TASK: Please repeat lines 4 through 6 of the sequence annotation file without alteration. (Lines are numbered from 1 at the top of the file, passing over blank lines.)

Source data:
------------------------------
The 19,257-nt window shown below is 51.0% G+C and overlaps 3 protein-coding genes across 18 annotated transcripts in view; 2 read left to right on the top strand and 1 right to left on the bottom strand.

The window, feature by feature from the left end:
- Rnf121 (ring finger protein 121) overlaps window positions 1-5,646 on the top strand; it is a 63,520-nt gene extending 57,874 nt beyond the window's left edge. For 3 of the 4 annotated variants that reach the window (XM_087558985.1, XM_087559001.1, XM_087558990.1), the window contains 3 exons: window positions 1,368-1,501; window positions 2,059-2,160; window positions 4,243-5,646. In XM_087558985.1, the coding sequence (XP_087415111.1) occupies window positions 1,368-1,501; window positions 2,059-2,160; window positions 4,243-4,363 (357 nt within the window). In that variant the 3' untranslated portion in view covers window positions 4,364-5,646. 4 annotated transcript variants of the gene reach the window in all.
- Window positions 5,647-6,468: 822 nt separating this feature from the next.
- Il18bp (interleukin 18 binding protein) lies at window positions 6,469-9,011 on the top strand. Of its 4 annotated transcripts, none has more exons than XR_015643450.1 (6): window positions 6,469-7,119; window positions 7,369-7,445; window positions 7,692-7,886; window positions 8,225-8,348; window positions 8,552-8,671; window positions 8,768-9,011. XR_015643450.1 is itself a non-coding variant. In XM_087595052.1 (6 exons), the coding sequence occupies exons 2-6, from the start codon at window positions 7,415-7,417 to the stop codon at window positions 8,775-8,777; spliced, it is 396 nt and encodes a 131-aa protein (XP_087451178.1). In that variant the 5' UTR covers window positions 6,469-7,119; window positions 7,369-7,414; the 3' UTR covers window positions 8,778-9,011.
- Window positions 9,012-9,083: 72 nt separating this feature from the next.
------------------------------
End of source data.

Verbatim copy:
- Window positions 5,647-6,468: 822 nt separating this feature from the next.
- Il18bp (interleukin 18 binding protein) lies at window positions 6,469-9,011 on the top strand. Of its 4 annotated transcripts, none has more exons than XR_015643450.1 (6): window positions 6,469-7,119; window positions 7,369-7,445; window positions 7,692-7,886; window positions 8,225-8,348; window positions 8,552-8,671; window positions 8,768-9,011. XR_015643450.1 is itself a non-coding variant. In XM_087595052.1 (6 exons), the coding sequence occupies exons 2-6, from the start codon at window positions 7,415-7,417 to the stop codon at window positions 8,775-8,777; spliced, it is 396 nt and encodes a 131-aa protein (XP_087451178.1). In that variant the 5' UTR covers window positions 6,469-7,119; window positions 7,369-7,414; the 3' UTR covers window positions 8,778-9,011.
- Window positions 9,012-9,083: 72 nt separating this feature from the next.